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At once informative and entertaining, inspiring and challenging, My Los Angeles provides a deep understanding of urban development and change over the past forty years in Los Angeles and other city regions of the world. Once the least dense American metropolis, Los Angeles is now the country's densest urbanized area and one of the most culturally heterogeneous cities in the world. Soja takes us through this urban metamorphosis, analyzing urban restructuring, deindustrialization and reindustrialization, the globalization of capital and labor, and the formation of an information-intensive New Economy. By examining his own evolving interpretations of Los Angeles and the debates on the so-called Los Angeles School of urban studies, Soja argues that a radical shift is taking place in the nature of the urbanization process, from the familiar metropolitan model to regional urbanization. By looking at such concepts as new regionalism, the spatial turn, the end of the metropolis era, the urbanization of suburbia, the global spread of industrial urbanism, and the transformative urban-industrialization of China, Soja offers a unique and remarkable perspective on critical urban and regional studies.
Film Manifestoes and Global Cinema Cultures is the first book to collect manifestoes from the global history of cinema, providing the first historical and theoretical account of the role played by film manifestos in filmmaking and film culture. Focussing equally on political and aesthetic manifestoes, Scott MacKenzie uncovers a neglected, yet nevertheless central history of the cinema, exploring a series of documents that postulate ways in which to re-imagine the cinema and, in the process, re-imagine the world.This volume collects the major European "waves" and figures (Eisenstein, Truffaut, Bergman, Free Cinema, Oberhausen, Dogme '95); Latin American Third Cinemas (Birri, Sanjinés, Espinosa, Solanas); radical art and the avant-garde (Buñuel, Brakhage, Deren, Mekas, Ono, Sanborn); and world cinemas (Iimura, Makhmalbaf, Sembene, Sen). It also contains previously untranslated manifestos co-written by figures including Bollaín, Debord, Hermosillo, Isou, Kieslowski, Painlevé, Straub, and many others. Thematic sections address documentary cinema, aesthetics, feminist and queer film cultures, pornography, film archives, Hollywood, and film and digital media. Also included are texts traditionally left out of the film manifestos canon, such as the Motion Picture Production Code and Pius XI's Vigilanti Cura, which nevertheless played a central role in film culture.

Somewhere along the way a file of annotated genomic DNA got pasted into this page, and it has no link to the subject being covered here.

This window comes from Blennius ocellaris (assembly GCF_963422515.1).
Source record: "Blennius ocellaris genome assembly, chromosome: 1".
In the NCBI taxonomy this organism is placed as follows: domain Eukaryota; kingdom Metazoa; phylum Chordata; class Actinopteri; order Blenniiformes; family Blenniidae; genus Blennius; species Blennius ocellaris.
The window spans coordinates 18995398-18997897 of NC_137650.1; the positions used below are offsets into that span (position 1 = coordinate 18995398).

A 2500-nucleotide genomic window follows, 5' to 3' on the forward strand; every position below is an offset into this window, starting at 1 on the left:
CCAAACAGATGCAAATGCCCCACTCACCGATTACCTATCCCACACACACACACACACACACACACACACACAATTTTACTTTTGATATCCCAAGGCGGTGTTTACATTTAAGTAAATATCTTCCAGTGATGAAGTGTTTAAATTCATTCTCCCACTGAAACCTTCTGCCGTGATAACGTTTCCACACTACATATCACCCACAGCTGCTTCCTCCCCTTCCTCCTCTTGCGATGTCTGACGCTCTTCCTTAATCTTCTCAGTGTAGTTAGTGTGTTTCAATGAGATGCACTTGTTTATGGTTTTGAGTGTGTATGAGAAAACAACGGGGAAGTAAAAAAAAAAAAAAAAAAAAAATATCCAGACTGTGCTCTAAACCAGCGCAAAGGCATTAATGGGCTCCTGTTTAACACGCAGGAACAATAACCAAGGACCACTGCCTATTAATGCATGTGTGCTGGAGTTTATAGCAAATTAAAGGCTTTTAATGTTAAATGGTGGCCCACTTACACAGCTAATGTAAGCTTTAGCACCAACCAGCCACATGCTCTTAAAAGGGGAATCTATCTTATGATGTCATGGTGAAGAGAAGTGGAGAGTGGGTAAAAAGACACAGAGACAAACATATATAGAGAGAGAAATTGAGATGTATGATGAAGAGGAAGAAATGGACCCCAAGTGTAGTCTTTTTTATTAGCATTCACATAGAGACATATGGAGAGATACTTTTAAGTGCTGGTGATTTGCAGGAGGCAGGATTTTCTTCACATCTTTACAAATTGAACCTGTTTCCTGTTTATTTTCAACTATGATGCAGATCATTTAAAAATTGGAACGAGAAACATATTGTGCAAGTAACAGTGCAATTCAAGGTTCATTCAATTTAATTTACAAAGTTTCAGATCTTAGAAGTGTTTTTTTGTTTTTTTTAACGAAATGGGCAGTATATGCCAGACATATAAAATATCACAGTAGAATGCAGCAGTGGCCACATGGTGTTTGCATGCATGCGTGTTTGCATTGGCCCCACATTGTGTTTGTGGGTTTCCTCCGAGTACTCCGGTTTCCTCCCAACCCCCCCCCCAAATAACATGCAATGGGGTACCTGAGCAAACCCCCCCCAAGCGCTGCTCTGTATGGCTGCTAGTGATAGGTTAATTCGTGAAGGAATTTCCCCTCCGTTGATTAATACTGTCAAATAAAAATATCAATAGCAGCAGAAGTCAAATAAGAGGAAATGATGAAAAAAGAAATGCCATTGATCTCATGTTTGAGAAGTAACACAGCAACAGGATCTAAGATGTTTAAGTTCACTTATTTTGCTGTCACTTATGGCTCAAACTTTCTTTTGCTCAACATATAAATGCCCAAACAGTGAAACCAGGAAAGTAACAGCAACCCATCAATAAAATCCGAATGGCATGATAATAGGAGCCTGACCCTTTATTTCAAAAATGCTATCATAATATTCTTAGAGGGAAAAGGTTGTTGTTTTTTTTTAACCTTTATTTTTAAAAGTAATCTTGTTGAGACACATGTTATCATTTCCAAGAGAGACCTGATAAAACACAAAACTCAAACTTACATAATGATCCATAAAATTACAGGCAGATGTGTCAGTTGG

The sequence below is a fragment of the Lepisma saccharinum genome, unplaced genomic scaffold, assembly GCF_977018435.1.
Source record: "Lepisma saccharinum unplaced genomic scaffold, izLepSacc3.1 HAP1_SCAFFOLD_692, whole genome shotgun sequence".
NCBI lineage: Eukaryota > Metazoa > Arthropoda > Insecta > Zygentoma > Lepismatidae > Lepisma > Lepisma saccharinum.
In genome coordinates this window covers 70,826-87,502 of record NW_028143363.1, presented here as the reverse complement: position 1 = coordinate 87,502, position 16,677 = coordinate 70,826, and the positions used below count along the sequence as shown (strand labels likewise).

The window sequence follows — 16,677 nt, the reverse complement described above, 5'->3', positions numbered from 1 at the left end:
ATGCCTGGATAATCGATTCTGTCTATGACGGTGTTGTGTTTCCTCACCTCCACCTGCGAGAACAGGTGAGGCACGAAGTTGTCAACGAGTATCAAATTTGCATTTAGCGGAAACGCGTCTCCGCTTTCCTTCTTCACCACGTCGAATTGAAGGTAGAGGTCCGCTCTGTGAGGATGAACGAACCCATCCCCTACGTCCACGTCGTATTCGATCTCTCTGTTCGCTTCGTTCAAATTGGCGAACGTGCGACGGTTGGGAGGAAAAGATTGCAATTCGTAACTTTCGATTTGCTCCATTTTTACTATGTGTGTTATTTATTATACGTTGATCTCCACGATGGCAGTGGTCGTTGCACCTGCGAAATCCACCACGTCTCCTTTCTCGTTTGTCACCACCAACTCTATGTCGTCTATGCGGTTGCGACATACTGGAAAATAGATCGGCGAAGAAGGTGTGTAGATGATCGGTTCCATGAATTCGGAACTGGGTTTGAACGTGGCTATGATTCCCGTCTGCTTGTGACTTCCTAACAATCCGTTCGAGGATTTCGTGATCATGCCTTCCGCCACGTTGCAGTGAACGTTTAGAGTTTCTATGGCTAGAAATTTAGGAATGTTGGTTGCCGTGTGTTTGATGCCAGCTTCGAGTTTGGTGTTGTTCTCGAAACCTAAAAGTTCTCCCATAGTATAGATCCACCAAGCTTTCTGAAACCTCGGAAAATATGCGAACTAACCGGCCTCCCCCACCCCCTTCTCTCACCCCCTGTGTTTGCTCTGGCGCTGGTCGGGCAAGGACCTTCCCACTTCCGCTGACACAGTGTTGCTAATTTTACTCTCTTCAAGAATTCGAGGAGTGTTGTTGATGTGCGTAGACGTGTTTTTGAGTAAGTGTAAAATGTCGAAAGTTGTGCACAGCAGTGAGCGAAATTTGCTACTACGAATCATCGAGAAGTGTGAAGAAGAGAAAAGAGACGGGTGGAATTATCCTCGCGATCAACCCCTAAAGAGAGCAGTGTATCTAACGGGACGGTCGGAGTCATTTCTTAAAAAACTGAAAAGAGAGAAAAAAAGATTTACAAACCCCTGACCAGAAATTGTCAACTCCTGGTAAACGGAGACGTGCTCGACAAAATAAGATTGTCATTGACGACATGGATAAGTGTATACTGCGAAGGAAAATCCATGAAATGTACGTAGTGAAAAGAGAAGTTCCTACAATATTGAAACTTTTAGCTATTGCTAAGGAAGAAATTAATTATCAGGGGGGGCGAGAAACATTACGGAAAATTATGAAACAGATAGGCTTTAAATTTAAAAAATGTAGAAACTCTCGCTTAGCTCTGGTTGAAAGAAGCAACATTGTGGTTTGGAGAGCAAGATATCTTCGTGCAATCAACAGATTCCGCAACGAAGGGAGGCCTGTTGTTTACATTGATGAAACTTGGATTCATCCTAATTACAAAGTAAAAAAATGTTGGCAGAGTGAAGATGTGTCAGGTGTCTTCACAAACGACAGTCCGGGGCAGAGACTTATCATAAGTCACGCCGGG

One of California's most remarkable wetlands, Suisun Marsh is the largest tidal marsh on the West Coast and a major feature of the San Francisco Estuary. This productive and unique habitat supports endemic species, is a nursery for native fishes, and is a vital link for migratory waterfowl. The 6,000-year-old marsh has been affected by human activity, and humans will continue to have significant impacts on the marsh as the sea level rises and cultural values shift in the century ahead. This study includes in-depth information about the ecological and human history of Suisun Marsh, its abiotic and biotic characteristics, agents of ecological change, and alternative futures facing this ecosystem.
What if your name was a lie? What if your whole life was a lie? In a split second freelance writer Ridley Jones saves a small child from being run over, her life changes forever. A newspaper photographer catches everything on film and Ridley becomes an instant media darling. But just as her life seems to be settling back to normal, an unmarked envelope slipped under her door shatters everything. It contains a newspaper article along with an old photograph of a man, a woman who looks eerily like Ridley...
A groundbreaking book about why the one thing we all fear--ambivalence--is the one thing we must accept to find lasting love.If Love Could Think is an entertaining and practical book that addresses with warmth and intelligence the age-old question relevant to any stage of a relationship: why does love go wrong, and what can we do to make it right?After many years of treating patients with relationship problems, psychologist Alon Gratch has identified seven common patterns of failed love. These patterns include, for example, narcissistic love, when a person has so idealized the partner and the relationship that they can't possibly continue to measure up; one-way love, when a person loves someone who doesn't return that love; triangular love, when a third party, be it a mother, an affair, or a job is involved in the relationship; and forbidden love, the kind of relationship that is generally off-limits, such as when a teacher dates a student. In If Love Could Think, Gratch shows us that all of these patterns stem from one fundamental problem--our own ambivalence.With his trademark combination of depth and humor, and using many individual stories as engaging examples, Gratch walks us through the ways we get stuck in these patterns. In each case we are looking for perfect or ideal love. Every pattern creates an obstacle so we don't have to face our own ambivalence about the relationship or the other person. But humans aren't perfect, so no matter how wonderful love can be, there is no such thing as pure love. Ambivalence implies the existence not only of love but also of anger, disapproval, or disappointment. As Dr. Gratch shows, there are really only two choices: accept ambivalence as part of any loving relationship, or continue to repeat the patterns of illusory love. Happily, using a simple yet powerful three-step approach, If Love Could Think helps readers to use their own minds to break these patterns of failed relationships and find real and lasting love.From the Hardcover edition.